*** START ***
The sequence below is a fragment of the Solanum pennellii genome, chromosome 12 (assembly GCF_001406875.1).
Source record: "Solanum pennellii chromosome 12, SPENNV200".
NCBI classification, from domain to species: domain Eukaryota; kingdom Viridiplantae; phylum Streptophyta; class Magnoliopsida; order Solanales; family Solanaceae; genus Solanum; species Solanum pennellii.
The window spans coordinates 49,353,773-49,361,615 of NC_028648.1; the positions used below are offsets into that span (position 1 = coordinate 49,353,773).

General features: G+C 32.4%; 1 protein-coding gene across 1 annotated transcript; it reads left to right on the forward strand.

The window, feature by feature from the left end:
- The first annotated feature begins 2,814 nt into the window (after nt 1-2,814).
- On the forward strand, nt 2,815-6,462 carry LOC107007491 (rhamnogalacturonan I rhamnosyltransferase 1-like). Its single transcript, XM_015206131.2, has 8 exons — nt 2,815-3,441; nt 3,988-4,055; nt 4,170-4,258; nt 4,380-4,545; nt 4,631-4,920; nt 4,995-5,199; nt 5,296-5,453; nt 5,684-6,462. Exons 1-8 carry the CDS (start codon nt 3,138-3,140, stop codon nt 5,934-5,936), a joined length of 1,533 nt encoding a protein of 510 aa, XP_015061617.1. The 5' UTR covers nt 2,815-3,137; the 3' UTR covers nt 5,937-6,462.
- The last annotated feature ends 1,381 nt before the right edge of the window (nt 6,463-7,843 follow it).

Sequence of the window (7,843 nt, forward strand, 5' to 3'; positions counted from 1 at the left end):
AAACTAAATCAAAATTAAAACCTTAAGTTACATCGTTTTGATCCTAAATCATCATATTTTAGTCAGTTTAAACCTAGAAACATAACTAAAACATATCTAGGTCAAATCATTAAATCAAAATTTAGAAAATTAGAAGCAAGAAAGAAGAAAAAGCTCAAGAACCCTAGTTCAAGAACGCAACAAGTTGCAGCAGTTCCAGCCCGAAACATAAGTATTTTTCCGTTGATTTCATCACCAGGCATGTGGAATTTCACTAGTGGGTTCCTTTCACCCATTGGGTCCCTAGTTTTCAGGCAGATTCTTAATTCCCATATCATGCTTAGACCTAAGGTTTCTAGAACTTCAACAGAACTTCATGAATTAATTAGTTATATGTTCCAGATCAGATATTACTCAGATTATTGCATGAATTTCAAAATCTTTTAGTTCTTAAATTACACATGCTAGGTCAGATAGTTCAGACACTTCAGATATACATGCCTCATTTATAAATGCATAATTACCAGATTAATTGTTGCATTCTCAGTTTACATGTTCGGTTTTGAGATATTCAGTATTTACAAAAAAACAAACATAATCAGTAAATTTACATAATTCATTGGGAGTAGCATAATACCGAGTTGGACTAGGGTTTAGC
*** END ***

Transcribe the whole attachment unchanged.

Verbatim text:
The sequence below is a fragment of the Solanum pennellii genome, chromosome 12 (assembly GCF_001406875.1).
Source record: "Solanum pennellii chromosome 12, SPENNV200".
NCBI classification, from domain to species: domain Eukaryota; kingdom Viridiplantae; phylum Streptophyta; class Magnoliopsida; order Solanales; family Solanaceae; genus Solanum; species Solanum pennellii.
The window spans coordinates 49,353,773-49,361,615 of NC_028648.1; the positions used below are offsets into that span (position 1 = coordinate 49,353,773).

General features: G+C 32.4%; 1 protein-coding gene across 1 annotated transcript; it reads left to right on the forward strand.

The window, feature by feature from the left end:
- The first annotated feature begins 2,814 nt into the window (after nt 1-2,814).
- On the forward strand, nt 2,815-6,462 carry LOC107007491 (rhamnogalacturonan I rhamnosyltransferase 1-like). Its single transcript, XM_015206131.2, has 8 exons — nt 2,815-3,441; nt 3,988-4,055; nt 4,170-4,258; nt 4,380-4,545; nt 4,631-4,920; nt 4,995-5,199; nt 5,296-5,453; nt 5,684-6,462. Exons 1-8 carry the CDS (start codon nt 3,138-3,140, stop codon nt 5,934-5,936), a joined length of 1,533 nt encoding a protein of 510 aa, XP_015061617.1. The 5' UTR covers nt 2,815-3,137; the 3' UTR covers nt 5,937-6,462.
- The last annotated feature ends 1,381 nt before the right edge of the window (nt 6,463-7,843 follow it).

Sequence of the window (7,843 nt, forward strand, 5' to 3'; positions counted from 1 at the left end):
AAACTAAATCAAAATTAAAACCTTAAGTTACATCGTTTTGATCCTAAATCATCATATTTTAGTCAGTTTAAACCTAGAAACATAACTAAAACATATCTAGGTCAAATCATTAAATCAAAATTTAGAAAATTAGAAGCAAGAAAGAAGAAAAAGCTCAAGAACCCTAGTTCAAGAACGCAACAAGTTGCAGCAGTTCCAGCCCGAAACATAAGTATTTTTCCGTTGATTTCATCACCAGGCATGTGGAATTTCACTAGTGGGTTCCTTTCACCCATTGGGTCCCTAGTTTTCAGGCAGATTCTTAATTCCCATATCATGCTTAGACCTAAGGTTTCTAGAACTTCAACAGAACTTCATGAATTAATTAGTTATATGTTCCAGATCAGATATTACTCAGATTATTGCATGAATTTCAAAATCTTTTAGTTCTTAAATTACACATGCTAGGTCAGATAGTTCAGACACTTCAGATATACATGCCTCATTTATAAATGCATAATTACCAGATTAATTGTTGCATTCTCAGTTTACATGTTCGGTTTTGAGATATTCAGTATTTACAAAAAAACAAACATAATCAGTAAATTTACATAATTCATTGGGAGTAGCATAATACCGAGTTGGACTAGGGTTTAGC